Leaders no matter the size of the team they lead have undoubtably being asked, (sometimes on the spot!) to provide articulate, considered feedback that if a Leader commands the respect of his team, knows will greatly impact on the team or individual’s morale or progress.

A common pitfall many Leaders subsequently fall into, is believing that more information is best; at a time when in fact the Leader must make what is difficult to see, become crystal clear. 

An arena where feedback is vital to game day performance, can be found out on the golf greens. Although a fairly unique relationship in the sporting world, one where the player is issued a supporter for the entirety of the game, many parallels can be drawn out and applied in business. None more so than in how a Caddie provides feedback. 

One study commissioned by multinational bank HSBC, prior to the 2014 British Open showed that a highly skilled Caddie can increase a Player’s performance by as much as 30 percent. Another study carried out by the University of Lincoln found that a Caddies primary role, is to keep their player “in the flow state” or “the zone” by helping to select targets, maintain concentration, minimise distractions and provide timely encouragement through the mechanism of ongoing strategic feedback.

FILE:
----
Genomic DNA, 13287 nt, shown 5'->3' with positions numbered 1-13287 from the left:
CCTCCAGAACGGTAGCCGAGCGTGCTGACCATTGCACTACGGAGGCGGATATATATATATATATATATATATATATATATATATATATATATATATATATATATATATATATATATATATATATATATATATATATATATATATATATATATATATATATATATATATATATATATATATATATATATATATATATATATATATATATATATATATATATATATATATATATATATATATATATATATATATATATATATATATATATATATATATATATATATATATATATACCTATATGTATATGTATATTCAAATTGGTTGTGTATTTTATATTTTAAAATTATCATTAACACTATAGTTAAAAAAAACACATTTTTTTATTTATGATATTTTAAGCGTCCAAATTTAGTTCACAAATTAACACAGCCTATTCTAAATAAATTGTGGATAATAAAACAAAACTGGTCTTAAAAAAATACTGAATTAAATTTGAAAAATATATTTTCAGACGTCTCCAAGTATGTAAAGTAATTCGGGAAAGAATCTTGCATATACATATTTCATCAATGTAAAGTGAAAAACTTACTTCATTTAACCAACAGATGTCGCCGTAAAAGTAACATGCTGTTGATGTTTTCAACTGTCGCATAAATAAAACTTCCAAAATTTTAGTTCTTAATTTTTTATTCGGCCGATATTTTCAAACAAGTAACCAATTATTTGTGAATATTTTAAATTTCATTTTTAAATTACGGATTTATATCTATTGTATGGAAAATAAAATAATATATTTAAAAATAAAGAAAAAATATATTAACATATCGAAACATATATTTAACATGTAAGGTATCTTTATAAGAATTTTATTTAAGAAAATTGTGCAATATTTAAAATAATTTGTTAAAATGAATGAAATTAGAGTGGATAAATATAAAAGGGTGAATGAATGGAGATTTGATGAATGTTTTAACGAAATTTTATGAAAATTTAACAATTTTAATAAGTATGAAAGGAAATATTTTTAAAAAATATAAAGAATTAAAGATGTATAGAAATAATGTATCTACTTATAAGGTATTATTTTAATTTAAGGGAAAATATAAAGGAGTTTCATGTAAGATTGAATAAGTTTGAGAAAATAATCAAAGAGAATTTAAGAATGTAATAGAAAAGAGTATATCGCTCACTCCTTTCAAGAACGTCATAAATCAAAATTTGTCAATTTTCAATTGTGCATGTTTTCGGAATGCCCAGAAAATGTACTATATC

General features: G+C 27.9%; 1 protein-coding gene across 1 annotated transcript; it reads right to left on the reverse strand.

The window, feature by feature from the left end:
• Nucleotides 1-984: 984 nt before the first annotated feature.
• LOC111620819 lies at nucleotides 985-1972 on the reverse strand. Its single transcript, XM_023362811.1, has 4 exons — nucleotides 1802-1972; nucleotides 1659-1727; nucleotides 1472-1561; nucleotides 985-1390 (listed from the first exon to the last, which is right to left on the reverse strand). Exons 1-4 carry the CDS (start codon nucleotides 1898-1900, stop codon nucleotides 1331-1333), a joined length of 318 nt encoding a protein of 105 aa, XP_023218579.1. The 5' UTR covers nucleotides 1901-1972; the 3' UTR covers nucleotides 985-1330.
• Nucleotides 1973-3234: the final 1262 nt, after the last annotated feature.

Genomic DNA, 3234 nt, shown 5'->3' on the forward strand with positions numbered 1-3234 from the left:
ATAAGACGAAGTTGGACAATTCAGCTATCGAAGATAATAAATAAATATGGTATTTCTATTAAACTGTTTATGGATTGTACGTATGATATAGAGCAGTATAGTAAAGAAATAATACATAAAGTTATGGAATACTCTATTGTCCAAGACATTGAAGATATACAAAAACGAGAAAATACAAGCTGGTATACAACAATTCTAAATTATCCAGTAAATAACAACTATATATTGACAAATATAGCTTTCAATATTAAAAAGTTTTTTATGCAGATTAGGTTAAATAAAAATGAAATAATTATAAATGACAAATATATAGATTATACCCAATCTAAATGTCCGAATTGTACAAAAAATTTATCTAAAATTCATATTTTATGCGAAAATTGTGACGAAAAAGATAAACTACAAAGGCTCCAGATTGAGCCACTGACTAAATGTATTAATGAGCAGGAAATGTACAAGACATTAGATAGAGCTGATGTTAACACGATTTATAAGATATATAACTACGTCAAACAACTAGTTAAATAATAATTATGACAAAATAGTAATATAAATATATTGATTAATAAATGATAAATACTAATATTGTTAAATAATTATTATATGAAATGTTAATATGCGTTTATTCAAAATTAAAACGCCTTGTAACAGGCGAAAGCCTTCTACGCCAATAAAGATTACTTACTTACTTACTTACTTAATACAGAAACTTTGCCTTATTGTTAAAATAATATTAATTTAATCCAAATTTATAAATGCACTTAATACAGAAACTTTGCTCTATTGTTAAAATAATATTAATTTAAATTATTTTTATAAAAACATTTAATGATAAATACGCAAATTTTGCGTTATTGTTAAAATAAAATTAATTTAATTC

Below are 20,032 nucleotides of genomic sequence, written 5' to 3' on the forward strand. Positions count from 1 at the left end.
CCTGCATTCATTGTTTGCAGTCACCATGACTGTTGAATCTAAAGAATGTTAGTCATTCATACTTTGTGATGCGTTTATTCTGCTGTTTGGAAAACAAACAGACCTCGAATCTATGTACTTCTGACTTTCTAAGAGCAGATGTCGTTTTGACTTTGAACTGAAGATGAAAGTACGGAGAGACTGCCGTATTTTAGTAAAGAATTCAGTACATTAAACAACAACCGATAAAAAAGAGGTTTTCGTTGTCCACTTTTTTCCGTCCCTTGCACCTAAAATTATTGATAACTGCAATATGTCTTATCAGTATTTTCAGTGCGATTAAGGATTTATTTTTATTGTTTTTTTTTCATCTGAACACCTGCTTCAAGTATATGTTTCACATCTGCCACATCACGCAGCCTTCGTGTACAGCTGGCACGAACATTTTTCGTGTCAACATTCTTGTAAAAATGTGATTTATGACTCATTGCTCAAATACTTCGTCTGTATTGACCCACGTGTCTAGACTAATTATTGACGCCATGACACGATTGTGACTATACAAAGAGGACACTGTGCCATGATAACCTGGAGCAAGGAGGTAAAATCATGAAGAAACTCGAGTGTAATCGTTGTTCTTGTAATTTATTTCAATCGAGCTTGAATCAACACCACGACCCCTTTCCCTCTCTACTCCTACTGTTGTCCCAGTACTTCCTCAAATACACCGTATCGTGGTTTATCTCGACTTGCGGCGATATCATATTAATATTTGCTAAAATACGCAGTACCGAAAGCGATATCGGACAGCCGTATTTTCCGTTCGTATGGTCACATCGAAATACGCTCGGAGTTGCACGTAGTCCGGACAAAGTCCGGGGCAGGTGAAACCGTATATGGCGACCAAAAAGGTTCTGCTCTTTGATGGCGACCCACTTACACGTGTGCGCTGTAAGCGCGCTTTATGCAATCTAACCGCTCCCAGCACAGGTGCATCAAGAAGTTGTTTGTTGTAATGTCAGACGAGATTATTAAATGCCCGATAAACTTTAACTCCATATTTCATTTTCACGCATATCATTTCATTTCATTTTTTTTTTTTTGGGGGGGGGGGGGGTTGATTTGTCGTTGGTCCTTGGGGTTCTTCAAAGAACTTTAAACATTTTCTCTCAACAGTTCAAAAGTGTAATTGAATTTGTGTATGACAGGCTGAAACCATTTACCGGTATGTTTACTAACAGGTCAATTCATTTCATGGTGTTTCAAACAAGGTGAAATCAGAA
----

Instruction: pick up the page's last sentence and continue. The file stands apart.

By minimising distractions and providing pointed timely feedback, the player is free to draw on what’s already present, what’s been deposited during training sessions, years of the player’s life and professional experience in order to achieve the ultimate goal. 

As I am sure it has been said before, you can’t teach experience, but experiences teach. The primary objective for a leader or manager when providing feedback, is to then rather limit information and ask questions. Providing accurate feedback that assist in drawing out those experiences, reinforcing positive mindsets and challenging unproductive or harmful ones along the way. 

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